Condensation is common in households where there is too much humidity or water vapour in the air. When water vapour comes into contact with cold surfaces, it becomes water droplets called condensation. While it’s normal to see common household condensation on mirrors and windows, large quantities can damage your home.
When to Expect Condensation
As the weather cools down, your HVAC system starts to dry out moisture absorbed in summer. As a result, you may see increased condensation on windows. It’s also common to notice more condensation after installing energy-efficient windows due to the tighter seal that prevents moisture from escaping.
We contribute to indoor humidity in our day-to-day lives through routine household practices such as cooking, doing the dishes, and showering. Mopping floors, doing laundry, and using a humidifier can also increase humidity levels in your home. Notably, anything that involves water will add humidity to the air.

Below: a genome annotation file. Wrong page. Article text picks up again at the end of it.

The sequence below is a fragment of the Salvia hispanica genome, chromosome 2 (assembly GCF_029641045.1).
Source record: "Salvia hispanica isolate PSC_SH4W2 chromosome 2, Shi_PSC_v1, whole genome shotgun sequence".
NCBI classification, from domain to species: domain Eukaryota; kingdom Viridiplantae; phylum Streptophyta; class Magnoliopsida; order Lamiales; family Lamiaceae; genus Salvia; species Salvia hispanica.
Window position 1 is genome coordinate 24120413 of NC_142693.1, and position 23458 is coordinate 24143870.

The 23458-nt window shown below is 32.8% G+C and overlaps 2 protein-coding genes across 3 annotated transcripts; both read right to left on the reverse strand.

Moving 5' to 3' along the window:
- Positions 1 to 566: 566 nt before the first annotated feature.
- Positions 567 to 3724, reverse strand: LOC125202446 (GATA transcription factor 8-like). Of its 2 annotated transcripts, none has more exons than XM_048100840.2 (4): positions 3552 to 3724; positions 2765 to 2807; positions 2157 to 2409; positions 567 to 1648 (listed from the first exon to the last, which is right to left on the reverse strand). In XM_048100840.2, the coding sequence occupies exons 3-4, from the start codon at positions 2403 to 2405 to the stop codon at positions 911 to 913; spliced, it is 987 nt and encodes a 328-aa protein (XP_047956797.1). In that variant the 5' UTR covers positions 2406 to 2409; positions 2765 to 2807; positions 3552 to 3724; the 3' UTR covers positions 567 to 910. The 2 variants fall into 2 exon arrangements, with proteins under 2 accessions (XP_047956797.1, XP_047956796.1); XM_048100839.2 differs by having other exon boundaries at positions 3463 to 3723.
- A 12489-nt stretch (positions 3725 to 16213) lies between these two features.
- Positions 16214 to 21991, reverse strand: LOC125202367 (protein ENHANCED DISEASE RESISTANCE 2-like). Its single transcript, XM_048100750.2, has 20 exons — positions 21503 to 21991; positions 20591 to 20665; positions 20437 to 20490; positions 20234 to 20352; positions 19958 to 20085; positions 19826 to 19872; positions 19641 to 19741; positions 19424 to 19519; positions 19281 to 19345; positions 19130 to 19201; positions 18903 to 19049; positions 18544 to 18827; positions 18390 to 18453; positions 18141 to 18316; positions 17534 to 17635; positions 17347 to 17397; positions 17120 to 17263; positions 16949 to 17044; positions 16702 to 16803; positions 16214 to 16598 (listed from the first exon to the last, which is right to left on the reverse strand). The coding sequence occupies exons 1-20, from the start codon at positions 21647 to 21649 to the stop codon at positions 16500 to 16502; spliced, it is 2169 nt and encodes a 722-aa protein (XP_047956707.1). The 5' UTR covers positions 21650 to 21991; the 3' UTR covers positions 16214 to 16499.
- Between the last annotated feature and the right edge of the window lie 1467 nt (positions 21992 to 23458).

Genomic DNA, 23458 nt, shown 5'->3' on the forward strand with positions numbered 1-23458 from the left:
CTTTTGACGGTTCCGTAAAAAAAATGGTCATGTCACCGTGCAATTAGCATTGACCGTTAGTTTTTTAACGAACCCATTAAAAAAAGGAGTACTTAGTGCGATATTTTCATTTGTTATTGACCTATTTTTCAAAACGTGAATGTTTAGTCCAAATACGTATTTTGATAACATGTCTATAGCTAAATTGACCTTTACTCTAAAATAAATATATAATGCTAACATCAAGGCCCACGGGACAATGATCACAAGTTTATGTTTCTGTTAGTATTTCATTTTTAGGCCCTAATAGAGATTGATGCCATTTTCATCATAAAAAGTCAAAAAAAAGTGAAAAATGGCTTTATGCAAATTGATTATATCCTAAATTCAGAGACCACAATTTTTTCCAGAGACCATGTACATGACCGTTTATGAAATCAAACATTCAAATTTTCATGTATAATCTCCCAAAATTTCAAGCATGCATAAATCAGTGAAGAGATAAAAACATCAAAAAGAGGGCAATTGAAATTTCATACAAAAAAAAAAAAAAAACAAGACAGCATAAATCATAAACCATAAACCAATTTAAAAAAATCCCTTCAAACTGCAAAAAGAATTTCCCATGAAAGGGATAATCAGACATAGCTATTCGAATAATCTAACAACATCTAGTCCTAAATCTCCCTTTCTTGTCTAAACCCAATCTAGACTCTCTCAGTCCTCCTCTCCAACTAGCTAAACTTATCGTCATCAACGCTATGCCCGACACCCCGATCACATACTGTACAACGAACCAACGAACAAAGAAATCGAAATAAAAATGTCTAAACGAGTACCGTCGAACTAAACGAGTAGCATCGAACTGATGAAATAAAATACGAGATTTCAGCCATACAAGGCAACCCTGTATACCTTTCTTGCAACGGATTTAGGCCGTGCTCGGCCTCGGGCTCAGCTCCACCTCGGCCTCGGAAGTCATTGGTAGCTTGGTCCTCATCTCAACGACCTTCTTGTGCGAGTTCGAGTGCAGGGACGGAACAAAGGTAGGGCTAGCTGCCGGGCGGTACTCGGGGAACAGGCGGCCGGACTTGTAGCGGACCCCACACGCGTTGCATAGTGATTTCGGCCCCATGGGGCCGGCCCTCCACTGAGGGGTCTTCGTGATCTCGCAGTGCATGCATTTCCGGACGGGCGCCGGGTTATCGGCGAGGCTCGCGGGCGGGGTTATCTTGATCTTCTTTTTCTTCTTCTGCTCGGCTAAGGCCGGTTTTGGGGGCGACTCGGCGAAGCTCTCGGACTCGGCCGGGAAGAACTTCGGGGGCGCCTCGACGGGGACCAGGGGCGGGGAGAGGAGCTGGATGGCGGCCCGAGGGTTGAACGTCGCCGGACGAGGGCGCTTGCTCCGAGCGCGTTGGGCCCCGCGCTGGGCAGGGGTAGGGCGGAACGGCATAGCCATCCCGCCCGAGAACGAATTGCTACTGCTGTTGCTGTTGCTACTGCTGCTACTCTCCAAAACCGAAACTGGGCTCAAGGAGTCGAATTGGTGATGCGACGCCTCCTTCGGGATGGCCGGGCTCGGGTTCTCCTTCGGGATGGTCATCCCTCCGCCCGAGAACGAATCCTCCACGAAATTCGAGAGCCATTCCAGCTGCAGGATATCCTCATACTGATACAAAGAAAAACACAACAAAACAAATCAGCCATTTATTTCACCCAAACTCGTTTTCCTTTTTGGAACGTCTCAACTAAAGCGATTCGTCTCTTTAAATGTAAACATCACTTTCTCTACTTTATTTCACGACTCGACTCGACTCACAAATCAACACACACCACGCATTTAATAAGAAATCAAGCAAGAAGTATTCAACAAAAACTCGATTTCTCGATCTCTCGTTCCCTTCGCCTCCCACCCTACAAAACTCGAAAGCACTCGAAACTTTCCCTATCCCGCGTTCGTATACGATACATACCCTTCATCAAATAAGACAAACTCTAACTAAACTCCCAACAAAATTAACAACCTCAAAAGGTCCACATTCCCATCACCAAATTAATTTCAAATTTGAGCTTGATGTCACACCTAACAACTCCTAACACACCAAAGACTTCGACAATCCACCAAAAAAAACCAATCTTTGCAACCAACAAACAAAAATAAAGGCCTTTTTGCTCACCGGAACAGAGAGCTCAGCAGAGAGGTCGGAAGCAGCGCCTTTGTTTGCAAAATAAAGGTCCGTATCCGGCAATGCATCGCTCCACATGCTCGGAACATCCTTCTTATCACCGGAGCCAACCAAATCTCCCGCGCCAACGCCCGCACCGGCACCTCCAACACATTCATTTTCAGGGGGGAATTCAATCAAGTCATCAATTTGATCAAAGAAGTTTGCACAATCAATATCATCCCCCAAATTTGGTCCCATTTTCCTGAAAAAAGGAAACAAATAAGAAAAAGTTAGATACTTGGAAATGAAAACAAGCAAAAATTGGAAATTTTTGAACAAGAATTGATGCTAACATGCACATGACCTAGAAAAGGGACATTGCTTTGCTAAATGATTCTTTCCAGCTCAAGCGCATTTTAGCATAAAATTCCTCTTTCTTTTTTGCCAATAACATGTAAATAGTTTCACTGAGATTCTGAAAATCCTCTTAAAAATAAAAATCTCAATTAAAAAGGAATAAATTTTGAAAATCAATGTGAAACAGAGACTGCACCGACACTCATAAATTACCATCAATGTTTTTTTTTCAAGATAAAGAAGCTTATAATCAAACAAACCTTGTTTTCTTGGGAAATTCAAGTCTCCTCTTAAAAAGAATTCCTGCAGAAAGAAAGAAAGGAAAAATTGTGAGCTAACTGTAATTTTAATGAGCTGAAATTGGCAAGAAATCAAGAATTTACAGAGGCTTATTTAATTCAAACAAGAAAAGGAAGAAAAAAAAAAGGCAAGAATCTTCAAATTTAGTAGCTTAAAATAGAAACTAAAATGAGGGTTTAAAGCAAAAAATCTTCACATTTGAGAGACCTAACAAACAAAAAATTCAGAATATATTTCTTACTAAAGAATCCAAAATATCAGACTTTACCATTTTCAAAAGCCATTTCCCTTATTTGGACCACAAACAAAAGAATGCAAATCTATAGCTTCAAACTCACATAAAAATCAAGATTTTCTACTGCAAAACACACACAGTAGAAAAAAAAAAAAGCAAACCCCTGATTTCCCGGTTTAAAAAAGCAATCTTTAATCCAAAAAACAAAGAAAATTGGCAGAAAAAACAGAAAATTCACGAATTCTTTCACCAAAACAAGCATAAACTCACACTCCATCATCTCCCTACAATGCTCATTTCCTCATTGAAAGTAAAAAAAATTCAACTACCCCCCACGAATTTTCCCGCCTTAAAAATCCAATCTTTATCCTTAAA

Excessive window condensation is one of the first signs the humidity level in your home is too high. When accompanied by peeling paint, frost, and moisture spots on the walls and ceiling, it’s cause for concern.
How to Reduce Condensation
If you are experiencing high levels of condensation in your home, try to reduce excess humidity using the following methods:
- Install proper ventilation in the kitchen, bathroom, and laundry.
- Open your windows for a few minutes daily.
- Open attic and basement vents.
- If you have a fireplace, occasionally open the dampers.
- Put your indoor plants in one area and avoid overwatering.
- Use a dehumidifier in problem areas.
- Contact a professional heating contractor.